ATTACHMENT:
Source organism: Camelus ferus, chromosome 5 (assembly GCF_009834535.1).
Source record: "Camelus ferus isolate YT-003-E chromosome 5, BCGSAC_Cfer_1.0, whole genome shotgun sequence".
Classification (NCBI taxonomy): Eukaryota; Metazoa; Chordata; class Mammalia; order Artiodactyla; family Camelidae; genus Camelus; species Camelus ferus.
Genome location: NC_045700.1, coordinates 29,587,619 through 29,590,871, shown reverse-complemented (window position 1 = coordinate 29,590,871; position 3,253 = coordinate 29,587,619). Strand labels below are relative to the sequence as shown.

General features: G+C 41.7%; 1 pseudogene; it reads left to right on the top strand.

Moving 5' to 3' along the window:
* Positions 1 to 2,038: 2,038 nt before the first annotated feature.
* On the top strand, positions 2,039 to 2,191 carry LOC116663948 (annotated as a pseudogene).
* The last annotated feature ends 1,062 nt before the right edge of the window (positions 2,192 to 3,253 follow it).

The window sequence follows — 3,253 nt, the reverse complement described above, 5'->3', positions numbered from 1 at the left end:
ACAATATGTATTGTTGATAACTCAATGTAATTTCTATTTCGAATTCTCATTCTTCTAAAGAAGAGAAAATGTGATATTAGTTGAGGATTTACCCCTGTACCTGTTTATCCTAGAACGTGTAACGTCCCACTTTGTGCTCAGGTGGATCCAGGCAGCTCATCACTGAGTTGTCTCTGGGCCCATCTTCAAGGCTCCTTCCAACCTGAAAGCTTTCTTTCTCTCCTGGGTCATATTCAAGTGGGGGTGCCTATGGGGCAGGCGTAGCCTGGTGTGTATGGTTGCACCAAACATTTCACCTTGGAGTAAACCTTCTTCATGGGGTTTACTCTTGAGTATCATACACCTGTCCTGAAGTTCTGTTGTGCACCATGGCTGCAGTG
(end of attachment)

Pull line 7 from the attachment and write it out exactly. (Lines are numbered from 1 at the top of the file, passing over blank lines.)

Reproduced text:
* Positions 1 to 2,038: 2,038 nt before the first annotated feature.